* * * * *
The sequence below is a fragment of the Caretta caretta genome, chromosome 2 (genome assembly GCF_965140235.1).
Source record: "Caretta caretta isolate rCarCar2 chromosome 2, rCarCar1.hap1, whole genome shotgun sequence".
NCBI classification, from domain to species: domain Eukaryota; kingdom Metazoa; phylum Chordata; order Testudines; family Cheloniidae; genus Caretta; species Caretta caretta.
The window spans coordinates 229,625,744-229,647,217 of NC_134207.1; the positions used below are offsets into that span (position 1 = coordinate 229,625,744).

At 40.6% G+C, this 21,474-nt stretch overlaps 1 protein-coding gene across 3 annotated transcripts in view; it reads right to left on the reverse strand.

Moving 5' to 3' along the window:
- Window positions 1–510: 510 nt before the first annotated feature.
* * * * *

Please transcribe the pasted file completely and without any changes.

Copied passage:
The sequence below is a fragment of the Caretta caretta genome, chromosome 2 (genome assembly GCF_965140235.1).
Source record: "Caretta caretta isolate rCarCar2 chromosome 2, rCarCar1.hap1, whole genome shotgun sequence".
NCBI classification, from domain to species: domain Eukaryota; kingdom Metazoa; phylum Chordata; order Testudines; family Cheloniidae; genus Caretta; species Caretta caretta.
The window spans coordinates 229,625,744-229,647,217 of NC_134207.1; the positions used below are offsets into that span (position 1 = coordinate 229,625,744).

At 40.6% G+C, this 21,474-nt stretch overlaps 1 protein-coding gene across 3 annotated transcripts in view; it reads right to left on the reverse strand.

Moving 5' to 3' along the window:
- Window positions 1–510: 510 nt before the first annotated feature.